Can you talk a little bit about why you chose Global Citizen Year as your specific program?
I chose to participate in Global Citizen Year specifically because it seemed like a great opportunity. It was organized and would give me guidance but at the same time allow me to be independent in a foreign country. In addition, at the time I was not aware of any similar programs.
What did your year entail?
The year started with group conference calls about once a month throughout the summer. It gave everyone a chance to discuss relevant topics and ask questions. Mid-September we all met up for two weeks of training in San Francisco. During this time we had the opportunity to visit organizations such as, IDEO, Room to Read and KIVA. We also had seminars on development, leadership and cultural immersion.
After the U.S. training we spent a month in the capital of Senegal, Dakar, where we took intense language classes. This was followed by six months in a more rural location. Each student lived with a host family and was assigned to a personalized apprenticeship. I was placed at a local women’s health center and a general health center. In addition, I helped with an English club in a nearby town.
What would you say was the high point of your experience?
The high point was probably towards the end when I realized how much I had adapted to Senegalese life and culture. Instead of wanting to go home I wish I could have stayed longer, which I think is a good sign.
Was there a low point?
The most challenging aspect was getting used to my new environment once I moved out of the city. My new home was obviously run very differently then my home in the U.S. In addition, I was not used to sharing a room with three small children and had barely any time to myself.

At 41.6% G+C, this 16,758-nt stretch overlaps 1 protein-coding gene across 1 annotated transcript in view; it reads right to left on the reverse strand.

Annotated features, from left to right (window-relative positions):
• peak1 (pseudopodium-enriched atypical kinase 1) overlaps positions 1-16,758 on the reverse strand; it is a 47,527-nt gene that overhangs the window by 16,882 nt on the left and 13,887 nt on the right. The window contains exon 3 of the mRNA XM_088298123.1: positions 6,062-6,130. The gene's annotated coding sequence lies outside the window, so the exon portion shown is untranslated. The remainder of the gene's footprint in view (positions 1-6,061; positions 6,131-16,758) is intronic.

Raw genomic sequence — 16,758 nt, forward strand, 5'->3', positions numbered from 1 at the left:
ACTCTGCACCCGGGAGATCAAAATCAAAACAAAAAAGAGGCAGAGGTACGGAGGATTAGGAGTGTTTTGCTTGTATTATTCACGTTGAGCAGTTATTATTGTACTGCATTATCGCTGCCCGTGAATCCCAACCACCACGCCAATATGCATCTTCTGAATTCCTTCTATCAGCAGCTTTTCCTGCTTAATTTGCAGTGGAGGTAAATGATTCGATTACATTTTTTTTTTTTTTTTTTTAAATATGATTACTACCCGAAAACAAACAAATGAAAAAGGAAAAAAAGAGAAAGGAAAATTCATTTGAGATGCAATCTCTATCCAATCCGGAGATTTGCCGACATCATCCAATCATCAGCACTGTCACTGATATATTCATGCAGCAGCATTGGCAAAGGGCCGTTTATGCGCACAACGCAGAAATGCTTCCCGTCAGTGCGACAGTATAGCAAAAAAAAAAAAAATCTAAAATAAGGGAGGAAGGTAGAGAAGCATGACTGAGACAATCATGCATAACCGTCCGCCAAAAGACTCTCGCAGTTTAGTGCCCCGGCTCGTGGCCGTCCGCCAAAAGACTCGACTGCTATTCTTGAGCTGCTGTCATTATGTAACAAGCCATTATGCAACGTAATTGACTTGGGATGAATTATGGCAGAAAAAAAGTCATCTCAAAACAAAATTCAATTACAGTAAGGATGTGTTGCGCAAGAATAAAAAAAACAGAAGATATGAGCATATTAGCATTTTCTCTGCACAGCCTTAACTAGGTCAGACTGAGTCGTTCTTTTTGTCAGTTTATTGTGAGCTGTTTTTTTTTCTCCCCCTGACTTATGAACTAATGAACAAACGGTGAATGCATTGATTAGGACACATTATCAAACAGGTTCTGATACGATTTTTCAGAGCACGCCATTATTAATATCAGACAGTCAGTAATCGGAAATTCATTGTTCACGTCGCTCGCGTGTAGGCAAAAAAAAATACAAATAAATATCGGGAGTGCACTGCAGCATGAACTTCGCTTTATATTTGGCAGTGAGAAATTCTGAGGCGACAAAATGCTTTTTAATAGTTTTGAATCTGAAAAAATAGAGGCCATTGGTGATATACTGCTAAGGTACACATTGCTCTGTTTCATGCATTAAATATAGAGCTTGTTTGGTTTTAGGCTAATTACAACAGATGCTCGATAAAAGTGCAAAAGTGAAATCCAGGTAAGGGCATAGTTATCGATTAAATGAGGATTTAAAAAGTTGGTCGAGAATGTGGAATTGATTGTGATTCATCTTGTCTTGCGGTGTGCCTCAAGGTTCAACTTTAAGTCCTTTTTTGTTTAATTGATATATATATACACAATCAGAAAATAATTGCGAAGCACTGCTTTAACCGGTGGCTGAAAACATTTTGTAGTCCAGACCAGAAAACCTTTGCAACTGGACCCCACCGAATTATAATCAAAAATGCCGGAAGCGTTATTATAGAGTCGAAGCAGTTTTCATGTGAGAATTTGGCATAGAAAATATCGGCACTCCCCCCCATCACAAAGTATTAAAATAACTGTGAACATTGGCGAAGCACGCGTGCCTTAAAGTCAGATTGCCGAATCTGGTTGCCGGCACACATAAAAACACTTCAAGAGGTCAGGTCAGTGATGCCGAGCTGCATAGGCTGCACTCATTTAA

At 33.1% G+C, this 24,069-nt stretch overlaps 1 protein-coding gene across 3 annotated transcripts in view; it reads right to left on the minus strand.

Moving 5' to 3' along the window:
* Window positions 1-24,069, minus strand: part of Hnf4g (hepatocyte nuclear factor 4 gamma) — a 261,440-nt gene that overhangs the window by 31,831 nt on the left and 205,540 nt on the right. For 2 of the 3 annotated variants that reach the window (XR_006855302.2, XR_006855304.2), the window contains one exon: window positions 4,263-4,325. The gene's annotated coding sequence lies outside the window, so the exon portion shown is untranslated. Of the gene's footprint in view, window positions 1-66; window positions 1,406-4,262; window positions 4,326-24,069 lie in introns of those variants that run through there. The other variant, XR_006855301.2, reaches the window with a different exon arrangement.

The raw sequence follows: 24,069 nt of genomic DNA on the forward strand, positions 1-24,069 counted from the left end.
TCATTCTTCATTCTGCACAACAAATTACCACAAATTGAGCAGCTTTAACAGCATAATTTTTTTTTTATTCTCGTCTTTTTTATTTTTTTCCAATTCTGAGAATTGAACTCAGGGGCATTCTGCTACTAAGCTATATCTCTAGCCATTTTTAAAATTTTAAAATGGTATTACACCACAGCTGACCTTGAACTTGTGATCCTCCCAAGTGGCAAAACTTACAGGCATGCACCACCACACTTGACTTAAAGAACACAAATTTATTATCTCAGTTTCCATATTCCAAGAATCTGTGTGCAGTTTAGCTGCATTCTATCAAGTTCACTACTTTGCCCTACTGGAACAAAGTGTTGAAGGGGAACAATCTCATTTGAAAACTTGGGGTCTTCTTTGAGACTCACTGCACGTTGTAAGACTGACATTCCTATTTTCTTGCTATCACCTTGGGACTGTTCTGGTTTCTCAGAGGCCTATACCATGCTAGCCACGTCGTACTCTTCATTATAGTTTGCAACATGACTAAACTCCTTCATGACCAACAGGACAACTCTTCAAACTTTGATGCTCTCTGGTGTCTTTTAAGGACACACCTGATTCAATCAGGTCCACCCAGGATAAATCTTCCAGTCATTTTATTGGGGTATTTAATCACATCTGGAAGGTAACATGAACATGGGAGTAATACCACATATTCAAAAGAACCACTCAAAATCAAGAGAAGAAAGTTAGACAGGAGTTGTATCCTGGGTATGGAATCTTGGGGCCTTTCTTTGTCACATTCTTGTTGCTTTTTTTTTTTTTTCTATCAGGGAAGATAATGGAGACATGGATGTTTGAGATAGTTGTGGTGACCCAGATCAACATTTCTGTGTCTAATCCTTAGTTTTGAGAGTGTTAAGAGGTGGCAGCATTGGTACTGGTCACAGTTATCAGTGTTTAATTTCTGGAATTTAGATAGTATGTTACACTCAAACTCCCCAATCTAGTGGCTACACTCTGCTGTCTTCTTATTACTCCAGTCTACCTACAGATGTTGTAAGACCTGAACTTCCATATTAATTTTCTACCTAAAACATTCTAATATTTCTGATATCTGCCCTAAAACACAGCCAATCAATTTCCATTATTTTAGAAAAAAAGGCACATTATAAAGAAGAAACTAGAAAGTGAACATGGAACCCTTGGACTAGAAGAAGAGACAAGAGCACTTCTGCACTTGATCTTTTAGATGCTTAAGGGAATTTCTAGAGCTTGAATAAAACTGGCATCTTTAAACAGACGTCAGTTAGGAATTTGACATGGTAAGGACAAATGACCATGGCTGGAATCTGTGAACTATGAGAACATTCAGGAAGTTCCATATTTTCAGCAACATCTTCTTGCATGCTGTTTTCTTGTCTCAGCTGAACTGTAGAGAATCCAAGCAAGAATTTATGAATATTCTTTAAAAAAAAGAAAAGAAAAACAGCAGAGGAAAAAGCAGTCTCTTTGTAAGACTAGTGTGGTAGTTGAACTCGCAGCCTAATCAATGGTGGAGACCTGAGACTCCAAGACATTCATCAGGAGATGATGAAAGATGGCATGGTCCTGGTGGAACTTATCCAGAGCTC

Can you talk about the costs of these programs and how you funded your year?
The fact that GCY does not have a set “cost” I think made the program accessible to all participants. Each participant contributed what they could and GCY helped with the rest.
How did your gap experience change/impact you?
My experience in Senegal changed both my personality and my perspectives. It gave me self-confidence and in conjunction a sense of strength that I did not have before. This resulted in a new ability to share my opinion when I previously would have kept silent. I also became calmer and not as flustered with minor mishaps that before I would probably have considered a major crisis.
In addition, my perspective was changed on a variety of topics from polygamy to immigration. I was made aware of challenges I had never been exposed to and therefore could not have previously understood.
Upon returning to the U.S. it was as if I was seeing everything in a whole new light. Practices and mannerisms that I had never seen as significant felt sometimes strange, wrong or foreign. After reflecting on the year over the summer I realized that, while I had not expected it, the year shaped what I want to do in the next phase of my life. I entered college in a completely different, more focused, mindset then I would have a year ago.
When I was in Senegal I knew I had made the right decision by taking a gap year however, it was not until talking to other students at college when I truly realized the impact and priceless value of my bridge year. Speaking with most students who come straight from high school I feel as if I am a step ahead. I have a sense of direction and purpose for which many of my peers are still searching.
Hilary Brown photos courtesy of Global Citizen Year.
Five steps to ensure that the one who graduates on time is you!
When college graduation rates are published, most people seem to think the vast majority of students accepted to college graduate. But in reality, the current graduation rate for full-time students stands at a miserable 53%.
But wait, it gets worse, since that oft-quoted number is actually the six-year graduation rate. When it comes to four-year graduation rates, i.e., those full-time students who graduate in the requisite four-year timeframe, the percentage drops all the way to 37%. That means roughly two out of every three college freshmen has not earned a diploma four years after beginning school.
Given the costs of college, it is hard to justify the expense unless you come away with that all-important diploma. And even worse, if you don’t graduate in four years you have made a costly proposition even more expensive.
If you are going to school full-time, you owe it to yourself and your family to complete your program in four years. Here are five steps to ensure that you meet that goal.